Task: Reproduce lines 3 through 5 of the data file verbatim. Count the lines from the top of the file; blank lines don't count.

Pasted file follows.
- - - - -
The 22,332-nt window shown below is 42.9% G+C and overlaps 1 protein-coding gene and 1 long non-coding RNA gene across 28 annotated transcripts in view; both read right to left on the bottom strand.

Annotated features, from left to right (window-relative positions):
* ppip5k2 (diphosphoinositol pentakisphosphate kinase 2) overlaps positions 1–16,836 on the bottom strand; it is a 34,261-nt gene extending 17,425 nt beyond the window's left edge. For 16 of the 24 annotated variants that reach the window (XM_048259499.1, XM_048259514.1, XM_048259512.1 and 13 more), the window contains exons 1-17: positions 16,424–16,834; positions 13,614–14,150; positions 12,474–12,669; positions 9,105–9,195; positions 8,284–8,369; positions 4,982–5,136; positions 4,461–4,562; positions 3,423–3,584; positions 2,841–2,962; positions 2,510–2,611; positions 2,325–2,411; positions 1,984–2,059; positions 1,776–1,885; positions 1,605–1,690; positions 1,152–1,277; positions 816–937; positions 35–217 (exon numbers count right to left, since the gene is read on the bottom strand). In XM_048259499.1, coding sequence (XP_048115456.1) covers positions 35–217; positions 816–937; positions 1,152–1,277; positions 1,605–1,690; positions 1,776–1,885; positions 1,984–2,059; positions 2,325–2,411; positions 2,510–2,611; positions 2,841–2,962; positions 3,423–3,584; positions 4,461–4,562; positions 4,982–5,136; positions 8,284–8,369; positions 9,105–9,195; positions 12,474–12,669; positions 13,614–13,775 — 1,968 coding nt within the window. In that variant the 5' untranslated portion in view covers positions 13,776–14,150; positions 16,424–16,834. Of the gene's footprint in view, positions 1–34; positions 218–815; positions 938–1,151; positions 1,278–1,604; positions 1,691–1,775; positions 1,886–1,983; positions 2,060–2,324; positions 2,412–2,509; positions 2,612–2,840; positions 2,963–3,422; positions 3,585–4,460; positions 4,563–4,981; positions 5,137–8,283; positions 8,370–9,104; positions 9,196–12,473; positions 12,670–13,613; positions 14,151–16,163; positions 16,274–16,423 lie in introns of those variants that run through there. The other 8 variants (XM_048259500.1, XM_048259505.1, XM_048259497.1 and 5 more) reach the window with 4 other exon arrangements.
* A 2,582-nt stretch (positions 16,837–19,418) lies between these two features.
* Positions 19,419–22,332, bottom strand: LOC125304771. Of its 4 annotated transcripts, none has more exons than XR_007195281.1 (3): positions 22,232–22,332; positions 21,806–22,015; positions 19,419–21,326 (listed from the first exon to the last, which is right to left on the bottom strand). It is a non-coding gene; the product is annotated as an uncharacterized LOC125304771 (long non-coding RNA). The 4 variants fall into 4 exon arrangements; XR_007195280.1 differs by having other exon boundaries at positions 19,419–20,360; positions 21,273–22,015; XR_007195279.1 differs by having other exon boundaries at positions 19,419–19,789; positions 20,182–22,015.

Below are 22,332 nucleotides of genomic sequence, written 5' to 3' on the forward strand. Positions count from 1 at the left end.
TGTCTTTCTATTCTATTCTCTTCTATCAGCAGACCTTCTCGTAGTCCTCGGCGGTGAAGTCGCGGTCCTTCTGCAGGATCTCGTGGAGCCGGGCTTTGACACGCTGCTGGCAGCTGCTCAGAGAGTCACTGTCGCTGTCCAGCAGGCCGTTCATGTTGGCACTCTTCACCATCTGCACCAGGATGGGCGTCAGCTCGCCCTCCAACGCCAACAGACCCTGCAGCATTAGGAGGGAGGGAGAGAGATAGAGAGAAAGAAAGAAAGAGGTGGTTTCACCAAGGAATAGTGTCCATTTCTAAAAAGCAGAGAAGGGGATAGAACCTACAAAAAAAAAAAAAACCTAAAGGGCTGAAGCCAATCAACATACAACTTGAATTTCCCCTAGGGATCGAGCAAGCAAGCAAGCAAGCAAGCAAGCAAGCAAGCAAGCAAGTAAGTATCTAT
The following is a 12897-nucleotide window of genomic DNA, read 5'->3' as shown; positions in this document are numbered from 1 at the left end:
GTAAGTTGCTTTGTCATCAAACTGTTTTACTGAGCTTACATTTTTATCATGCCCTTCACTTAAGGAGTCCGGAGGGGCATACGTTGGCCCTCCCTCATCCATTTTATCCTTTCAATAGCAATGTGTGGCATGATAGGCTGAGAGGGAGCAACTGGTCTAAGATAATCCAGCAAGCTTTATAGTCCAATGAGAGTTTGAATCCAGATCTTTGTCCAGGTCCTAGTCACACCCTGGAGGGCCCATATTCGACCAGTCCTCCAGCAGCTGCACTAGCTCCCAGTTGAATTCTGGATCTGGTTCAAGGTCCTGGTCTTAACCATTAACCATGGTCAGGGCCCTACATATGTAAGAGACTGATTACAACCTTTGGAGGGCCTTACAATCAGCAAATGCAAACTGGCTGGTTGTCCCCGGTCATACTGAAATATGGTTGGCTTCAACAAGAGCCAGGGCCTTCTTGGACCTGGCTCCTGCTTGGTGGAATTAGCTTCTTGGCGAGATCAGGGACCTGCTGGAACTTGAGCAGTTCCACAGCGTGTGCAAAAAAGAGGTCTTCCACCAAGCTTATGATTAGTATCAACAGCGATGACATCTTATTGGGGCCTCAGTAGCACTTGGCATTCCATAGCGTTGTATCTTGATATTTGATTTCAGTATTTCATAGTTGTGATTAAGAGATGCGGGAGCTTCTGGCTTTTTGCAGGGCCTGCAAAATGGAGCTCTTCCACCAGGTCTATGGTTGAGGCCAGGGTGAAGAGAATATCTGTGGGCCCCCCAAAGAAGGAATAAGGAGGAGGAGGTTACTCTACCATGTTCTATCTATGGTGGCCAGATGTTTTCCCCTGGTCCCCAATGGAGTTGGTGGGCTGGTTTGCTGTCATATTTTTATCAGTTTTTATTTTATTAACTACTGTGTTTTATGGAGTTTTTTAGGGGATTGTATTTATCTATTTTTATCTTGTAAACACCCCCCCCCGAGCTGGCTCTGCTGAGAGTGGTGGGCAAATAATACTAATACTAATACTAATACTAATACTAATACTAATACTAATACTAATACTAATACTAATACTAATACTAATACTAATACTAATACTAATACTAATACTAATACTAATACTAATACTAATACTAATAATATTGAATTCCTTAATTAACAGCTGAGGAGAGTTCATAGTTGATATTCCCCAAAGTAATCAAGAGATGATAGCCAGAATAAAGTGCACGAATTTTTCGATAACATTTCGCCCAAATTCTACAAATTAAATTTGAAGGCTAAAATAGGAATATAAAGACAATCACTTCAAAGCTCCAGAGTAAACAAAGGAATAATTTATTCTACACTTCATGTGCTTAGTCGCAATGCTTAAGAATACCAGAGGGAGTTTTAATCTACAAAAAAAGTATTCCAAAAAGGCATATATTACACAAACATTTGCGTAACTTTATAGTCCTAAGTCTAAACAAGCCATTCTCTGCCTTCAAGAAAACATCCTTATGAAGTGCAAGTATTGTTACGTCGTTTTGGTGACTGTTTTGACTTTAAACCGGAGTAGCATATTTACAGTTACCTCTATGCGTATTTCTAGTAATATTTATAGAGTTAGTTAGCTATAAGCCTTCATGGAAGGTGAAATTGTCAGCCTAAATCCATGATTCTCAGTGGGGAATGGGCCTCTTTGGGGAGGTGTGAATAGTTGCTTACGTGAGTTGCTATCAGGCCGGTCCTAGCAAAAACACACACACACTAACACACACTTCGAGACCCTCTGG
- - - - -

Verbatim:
* ppip5k2 (diphosphoinositol pentakisphosphate kinase 2) overlaps positions 1–16,836 on the bottom strand; it is a 34,261-nt gene extending 17,425 nt beyond the window's left edge. For 16 of the 24 annotated variants that reach the window (XM_048259499.1, XM_048259514.1, XM_048259512.1 and 13 more), the window contains exons 1-17: positions 16,424–16,834; positions 13,614–14,150; positions 12,474–12,669; positions 9,105–9,195; positions 8,284–8,369; positions 4,982–5,136; positions 4,461–4,562; positions 3,423–3,584; positions 2,841–2,962; positions 2,510–2,611; positions 2,325–2,411; positions 1,984–2,059; positions 1,776–1,885; positions 1,605–1,690; positions 1,152–1,277; positions 816–937; positions 35–217 (exon numbers count right to left, since the gene is read on the bottom strand). In XM_048259499.1, coding sequence (XP_048115456.1) covers positions 35–217; positions 816–937; positions 1,152–1,277; positions 1,605–1,690; positions 1,776–1,885; positions 1,984–2,059; positions 2,325–2,411; positions 2,510–2,611; positions 2,841–2,962; positions 3,423–3,584; positions 4,461–4,562; positions 4,982–5,136; positions 8,284–8,369; positions 9,105–9,195; positions 12,474–12,669; positions 13,614–13,775 — 1,968 coding nt within the window. In that variant the 5' untranslated portion in view covers positions 13,776–14,150; positions 16,424–16,834. Of the gene's footprint in view, positions 1–34; positions 218–815; positions 938–1,151; positions 1,278–1,604; positions 1,691–1,775; positions 1,886–1,983; positions 2,060–2,324; positions 2,412–2,509; positions 2,612–2,840; positions 2,963–3,422; positions 3,585–4,460; positions 4,563–4,981; positions 5,137–8,283; positions 8,370–9,104; positions 9,196–12,473; positions 12,670–13,613; positions 14,151–16,163; positions 16,274–16,423 lie in introns of those variants that run through there. The other 8 variants (XM_048259500.1, XM_048259505.1, XM_048259497.1 and 5 more) reach the window with 4 other exon arrangements.
* A 2,582-nt stretch (positions 16,837–19,418) lies between these two features.
* Positions 19,419–22,332, bottom strand: LOC125304771. Of its 4 annotated transcripts, none has more exons than XR_007195281.1 (3): positions 22,232–22,332; positions 21,806–22,015; positions 19,419–21,326 (listed from the first exon to the last, which is right to left on the bottom strand). It is a non-coding gene; the product is annotated as an uncharacterized LOC125304771 (long non-coding RNA). The 4 variants fall into 4 exon arrangements; XR_007195280.1 differs by having other exon boundaries at positions 19,419–20,360; positions 21,273–22,015; XR_007195279.1 differs by having other exon boundaries at positions 19,419–19,789; positions 20,182–22,015.